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Decompiling the SWF is probably the hardest way to do this. Simply opening up Wireshark reveals everything. –  Brad May 18 '13 at 14:59

Firebug for Firefox, and the Google Chrome Developer Tools (built-in to Chrome) can show every HTTP request performed by the browser. They sometimes reveal URLs such as these.

In Firefox, install Firebug (no restart), start the addon by clicking the bug icon (use customize to make it visible - but it should be by default), start the stream, and in the Firebug window click Net tab and then All, maybe refresh the video page. The url should appear when putting the mouse over the line that says something like "GET video", right click on the URL and Copy location.

enter image description here

In Chrome, open the Developer tools, check the Network tab and start playing the file.

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The Network tab in google chrome developer tools doesn't support non-http protocols (at least not rtmp) –  dvb Nov 26 '12 at 14:10
    
@dvb thats true, i also faced the same –  Rat-a-tat-a-tat Ratatouille Mar 21 at 8:09
    
how to use Firebug to see the URL? –  cipricus Sep 22 at 12:33
    
got it and added the details with image for Firebug –  cipricus Sep 22 at 12:50
    
Thanks @cipricus –  Simon Sep 24 at 2:25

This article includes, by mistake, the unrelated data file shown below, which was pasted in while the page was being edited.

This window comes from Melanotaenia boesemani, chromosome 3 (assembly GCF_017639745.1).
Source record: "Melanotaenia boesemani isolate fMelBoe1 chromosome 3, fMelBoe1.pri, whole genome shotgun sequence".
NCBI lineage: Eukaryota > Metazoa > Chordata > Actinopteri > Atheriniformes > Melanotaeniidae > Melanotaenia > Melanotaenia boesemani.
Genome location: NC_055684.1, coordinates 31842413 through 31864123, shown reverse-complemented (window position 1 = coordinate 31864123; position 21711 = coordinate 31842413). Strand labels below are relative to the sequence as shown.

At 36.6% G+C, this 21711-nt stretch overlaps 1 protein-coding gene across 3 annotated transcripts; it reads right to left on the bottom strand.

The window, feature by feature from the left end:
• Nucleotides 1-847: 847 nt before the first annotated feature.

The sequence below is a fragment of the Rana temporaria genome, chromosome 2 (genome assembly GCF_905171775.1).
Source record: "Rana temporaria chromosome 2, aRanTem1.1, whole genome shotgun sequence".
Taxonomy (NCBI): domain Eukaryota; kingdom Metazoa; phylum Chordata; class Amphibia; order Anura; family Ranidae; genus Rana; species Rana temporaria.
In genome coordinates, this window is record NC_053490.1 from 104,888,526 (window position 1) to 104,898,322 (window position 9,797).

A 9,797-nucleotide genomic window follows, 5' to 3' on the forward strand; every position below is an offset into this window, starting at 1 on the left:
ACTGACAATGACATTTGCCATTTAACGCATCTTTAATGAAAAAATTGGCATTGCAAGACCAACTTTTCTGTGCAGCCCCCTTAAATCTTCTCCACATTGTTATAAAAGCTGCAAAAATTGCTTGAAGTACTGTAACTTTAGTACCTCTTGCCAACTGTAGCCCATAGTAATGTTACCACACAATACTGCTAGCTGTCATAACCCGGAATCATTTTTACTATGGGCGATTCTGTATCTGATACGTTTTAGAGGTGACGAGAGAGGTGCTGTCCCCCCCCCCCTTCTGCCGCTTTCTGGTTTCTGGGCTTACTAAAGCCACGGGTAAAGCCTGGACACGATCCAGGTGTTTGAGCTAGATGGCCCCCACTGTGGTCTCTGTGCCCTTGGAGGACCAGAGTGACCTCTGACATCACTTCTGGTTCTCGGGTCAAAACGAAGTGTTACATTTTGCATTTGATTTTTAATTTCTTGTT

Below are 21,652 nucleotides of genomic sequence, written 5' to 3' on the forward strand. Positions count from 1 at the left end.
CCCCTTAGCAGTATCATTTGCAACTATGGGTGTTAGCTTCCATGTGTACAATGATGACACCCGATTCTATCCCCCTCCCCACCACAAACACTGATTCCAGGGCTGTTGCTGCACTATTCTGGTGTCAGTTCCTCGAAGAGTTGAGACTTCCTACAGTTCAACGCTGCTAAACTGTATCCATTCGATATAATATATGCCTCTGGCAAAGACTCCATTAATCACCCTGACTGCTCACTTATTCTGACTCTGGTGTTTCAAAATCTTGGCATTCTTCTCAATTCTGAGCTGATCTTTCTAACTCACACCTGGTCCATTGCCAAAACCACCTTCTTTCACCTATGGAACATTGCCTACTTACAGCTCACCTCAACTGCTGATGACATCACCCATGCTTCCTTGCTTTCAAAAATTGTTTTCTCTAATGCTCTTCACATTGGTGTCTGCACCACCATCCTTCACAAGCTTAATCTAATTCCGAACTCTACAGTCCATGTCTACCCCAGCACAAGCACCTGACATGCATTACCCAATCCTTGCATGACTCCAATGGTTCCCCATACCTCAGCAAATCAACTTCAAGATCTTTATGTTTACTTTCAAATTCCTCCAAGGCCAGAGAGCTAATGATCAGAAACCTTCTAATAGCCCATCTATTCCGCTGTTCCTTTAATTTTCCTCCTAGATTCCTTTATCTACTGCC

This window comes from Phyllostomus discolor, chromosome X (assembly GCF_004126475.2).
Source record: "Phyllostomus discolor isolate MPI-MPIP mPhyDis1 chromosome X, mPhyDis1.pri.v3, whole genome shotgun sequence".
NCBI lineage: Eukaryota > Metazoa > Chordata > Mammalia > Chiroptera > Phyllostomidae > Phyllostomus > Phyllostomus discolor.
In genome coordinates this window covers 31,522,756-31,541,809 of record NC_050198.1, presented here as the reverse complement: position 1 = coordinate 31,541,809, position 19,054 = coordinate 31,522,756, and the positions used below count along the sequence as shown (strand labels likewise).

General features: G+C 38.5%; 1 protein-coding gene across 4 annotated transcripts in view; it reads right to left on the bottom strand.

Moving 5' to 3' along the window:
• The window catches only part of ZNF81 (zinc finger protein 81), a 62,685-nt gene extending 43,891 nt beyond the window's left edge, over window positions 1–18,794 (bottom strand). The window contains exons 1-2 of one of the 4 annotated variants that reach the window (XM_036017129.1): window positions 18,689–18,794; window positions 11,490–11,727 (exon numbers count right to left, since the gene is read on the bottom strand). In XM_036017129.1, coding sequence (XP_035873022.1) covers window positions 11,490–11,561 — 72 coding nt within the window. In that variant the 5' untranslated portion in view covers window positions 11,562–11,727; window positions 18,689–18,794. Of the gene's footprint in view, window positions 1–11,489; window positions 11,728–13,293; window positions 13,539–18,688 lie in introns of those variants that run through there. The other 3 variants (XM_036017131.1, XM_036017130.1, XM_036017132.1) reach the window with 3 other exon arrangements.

Fiddler2 is a great tool for this. Think of it like Wireshark but for HTTP specifically. It will reveal exactly what your browser is doing. It works by setting itself up as a local HTTP proxy. Point your browser to it and it will reveal all of the connections that are made and what data is transmitted.

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This video demonstrates how to sniff a rtmp: URL with Wireshark, and how to stream with rtmpdump and play with vlc. Worked for me.

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If you 're not necessarily needing it as a stream in real time, you can use DonwloadHelper for Firefox. It lets you store the file behind the stream of offline viewing or viewing with any program you like.

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Well, in this case it is a stream and I don't think there is a file behind it. It is real-time streaming. And I need to watch it in real-time too. –  Svish Feb 27 '10 at 12:00
    
@Svish - I guess there is a file behind it. What do you think after all these years? :) –  cipricus Sep 22 at 12:10